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American Sign Language (ASL) Interpreters & Specializations

Interpreters have a multitude of specializations in the field of interpreting. SLII recognizes these areas and advocates for the most appropriate specializations as needed based on the individual’s criteria for communication access. Based on these specializations you may work with our interpreters who specialize in:

Certified Deaf Interpreter (CDI)
Deaf interpreters are members of the Deaf community who are native learners of ASL as their first language. These interpreters have acquired special training and certifications for providing language support with Deaf consumers who may not have use of standard language and require specialized interpreting services.

CDIs are often necessary when unique language differences exist among individuals in the Deaf community. There can be several reasons CDI services becomes necessary. Language deficits or differences may exist; this sometimes occurs if a person is born in one country then immigrates to another, or if their primary exposure to language is through inventive “home signs” rather than a standard and complete language. CDIs are also engaged if a Deaf individual has cognitive deficits affecting language or physical limitations in their ability to produce facial expression, fine motor movement of extremities and facial muscles, or visual impairments impacting communication. CDI services are commonly engaged for legal or medical procedures where outcomes will have a profound impact on the Deaf individual. CDIs are also commonly used for broad open access public services such as government news announcements.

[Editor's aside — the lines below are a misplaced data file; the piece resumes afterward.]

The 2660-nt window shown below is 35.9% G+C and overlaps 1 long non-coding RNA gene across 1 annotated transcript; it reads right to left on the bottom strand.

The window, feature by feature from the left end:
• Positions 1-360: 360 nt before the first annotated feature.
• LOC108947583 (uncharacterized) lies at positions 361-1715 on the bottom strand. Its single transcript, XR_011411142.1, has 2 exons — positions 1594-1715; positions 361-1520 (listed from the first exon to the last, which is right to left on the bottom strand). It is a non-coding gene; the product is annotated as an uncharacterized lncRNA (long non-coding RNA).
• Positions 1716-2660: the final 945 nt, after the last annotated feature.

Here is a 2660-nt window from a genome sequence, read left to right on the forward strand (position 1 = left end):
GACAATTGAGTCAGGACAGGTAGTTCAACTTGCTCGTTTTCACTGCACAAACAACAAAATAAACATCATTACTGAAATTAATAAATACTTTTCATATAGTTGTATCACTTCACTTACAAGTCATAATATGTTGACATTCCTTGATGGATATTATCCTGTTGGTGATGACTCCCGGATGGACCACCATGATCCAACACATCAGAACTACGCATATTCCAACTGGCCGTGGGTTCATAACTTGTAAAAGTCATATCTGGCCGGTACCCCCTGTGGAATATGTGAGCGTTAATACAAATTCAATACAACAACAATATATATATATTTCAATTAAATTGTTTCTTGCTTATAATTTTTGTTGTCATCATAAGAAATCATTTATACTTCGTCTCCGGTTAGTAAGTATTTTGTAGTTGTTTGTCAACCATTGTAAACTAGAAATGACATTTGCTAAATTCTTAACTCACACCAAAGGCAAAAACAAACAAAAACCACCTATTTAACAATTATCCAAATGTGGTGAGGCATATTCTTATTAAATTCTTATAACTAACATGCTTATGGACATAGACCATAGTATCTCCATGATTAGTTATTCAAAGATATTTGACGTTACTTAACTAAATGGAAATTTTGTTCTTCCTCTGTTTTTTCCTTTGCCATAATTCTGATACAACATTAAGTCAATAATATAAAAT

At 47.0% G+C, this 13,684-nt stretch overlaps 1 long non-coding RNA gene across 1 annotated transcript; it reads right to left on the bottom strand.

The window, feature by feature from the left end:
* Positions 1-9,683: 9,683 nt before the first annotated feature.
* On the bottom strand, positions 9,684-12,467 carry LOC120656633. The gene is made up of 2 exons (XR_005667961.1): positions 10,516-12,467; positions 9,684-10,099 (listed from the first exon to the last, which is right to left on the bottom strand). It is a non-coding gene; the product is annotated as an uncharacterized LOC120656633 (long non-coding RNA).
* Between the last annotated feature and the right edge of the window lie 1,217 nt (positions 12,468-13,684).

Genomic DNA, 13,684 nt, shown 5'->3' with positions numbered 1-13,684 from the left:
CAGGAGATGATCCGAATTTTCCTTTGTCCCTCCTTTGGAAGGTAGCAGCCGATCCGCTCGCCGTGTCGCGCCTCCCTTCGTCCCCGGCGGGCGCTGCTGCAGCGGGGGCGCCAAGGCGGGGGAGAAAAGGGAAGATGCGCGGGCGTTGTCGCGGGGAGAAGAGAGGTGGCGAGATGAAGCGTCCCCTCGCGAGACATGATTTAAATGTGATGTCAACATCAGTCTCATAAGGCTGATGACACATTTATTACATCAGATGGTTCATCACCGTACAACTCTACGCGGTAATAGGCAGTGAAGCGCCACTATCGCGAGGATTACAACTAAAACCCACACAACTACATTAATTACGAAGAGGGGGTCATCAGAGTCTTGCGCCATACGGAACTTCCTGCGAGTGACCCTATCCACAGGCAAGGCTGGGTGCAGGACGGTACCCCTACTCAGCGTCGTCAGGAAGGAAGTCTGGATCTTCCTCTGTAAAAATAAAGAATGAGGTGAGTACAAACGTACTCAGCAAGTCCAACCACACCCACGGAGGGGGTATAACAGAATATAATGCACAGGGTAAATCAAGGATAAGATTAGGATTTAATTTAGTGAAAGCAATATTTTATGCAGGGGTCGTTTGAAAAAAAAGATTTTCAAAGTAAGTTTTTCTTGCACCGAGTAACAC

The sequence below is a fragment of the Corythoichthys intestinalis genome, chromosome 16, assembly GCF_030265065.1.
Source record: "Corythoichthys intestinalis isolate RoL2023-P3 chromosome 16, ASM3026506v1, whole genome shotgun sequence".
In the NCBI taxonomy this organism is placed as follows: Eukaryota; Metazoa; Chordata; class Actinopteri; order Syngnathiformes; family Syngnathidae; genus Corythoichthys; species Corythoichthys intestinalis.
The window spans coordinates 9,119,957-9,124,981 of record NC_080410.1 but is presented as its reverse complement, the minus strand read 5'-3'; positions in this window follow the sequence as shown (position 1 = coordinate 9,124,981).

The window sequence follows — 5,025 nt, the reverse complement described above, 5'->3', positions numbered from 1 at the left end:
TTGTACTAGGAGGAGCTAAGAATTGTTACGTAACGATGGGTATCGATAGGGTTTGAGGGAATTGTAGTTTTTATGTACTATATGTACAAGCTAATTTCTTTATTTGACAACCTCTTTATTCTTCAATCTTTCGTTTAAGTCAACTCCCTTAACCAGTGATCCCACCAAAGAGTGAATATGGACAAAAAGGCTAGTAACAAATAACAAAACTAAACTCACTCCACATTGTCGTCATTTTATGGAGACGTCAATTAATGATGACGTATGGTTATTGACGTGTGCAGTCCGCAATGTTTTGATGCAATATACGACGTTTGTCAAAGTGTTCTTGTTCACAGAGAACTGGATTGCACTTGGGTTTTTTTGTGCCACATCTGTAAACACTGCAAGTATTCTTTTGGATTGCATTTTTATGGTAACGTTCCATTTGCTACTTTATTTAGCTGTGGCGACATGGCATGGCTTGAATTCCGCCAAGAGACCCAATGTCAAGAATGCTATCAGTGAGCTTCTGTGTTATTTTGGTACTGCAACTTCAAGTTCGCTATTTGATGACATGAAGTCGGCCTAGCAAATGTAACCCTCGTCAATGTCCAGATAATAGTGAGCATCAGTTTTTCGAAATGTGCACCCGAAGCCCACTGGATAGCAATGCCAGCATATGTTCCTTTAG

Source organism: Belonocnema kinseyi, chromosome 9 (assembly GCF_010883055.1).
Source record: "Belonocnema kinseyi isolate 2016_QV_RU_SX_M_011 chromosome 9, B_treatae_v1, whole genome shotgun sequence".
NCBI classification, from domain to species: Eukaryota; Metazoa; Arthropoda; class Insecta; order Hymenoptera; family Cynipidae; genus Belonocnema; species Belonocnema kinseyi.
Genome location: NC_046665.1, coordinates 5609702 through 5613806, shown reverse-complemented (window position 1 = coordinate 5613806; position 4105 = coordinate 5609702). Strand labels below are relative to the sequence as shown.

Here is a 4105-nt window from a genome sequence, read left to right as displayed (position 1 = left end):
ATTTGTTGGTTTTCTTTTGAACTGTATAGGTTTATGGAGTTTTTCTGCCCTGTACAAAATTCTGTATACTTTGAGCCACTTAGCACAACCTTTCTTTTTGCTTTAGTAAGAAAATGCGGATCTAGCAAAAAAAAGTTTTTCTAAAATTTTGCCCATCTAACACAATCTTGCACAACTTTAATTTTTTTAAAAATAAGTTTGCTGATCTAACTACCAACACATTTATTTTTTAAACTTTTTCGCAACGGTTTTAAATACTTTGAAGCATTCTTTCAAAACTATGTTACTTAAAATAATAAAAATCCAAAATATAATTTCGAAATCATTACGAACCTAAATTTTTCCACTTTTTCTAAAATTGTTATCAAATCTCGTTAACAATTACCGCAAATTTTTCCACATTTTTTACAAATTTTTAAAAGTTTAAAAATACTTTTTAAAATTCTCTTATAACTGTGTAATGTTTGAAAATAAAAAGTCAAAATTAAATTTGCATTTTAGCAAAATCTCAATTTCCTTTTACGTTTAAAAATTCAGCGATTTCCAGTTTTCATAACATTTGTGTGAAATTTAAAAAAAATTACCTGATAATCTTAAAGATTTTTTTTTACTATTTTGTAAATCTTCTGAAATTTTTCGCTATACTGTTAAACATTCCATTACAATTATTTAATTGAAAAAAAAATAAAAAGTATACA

CDIs work as a team with an ASL interpreter to provide clarity around linguistic or cultural differences in order to make communication accessible.

DeafBlind or Low vision

Individuals who have vision loss in addition to their hearing loss may identify as being a part of the DeafBlind community. SLII has interpreters who specialize in various types of interpreting including:

  • Low Vision Interpreting
  • Tactile Interpreting
  • ProTactile Interpreting


Deaf individuals who may have a combination of language & culture that includes English, American Sign Language as well as an additional spoken language and culture such as Spanish (or other spoken language).  These individuals benefit from TriLingual interpreters who are fluent in ASL & English plus an additional spoken language such as Spanish, French, Polish, etc in common with the Deaf individual.

Jewish ceremonies or services including synagogue or private religious celebrations often also benefit from trilingual interpreters who are fluent in ASL, English & Hebrew.


BIPOC stands for Black, Indigenous, and people of color. Pronounced “bye-pock,” this is a term specific to the United States, intended to center the experiences of Black and Indigenous groups and demonstrate solidarity between communities of color.
Statement on Culturally Appropriate Interpreters from NAD and RID.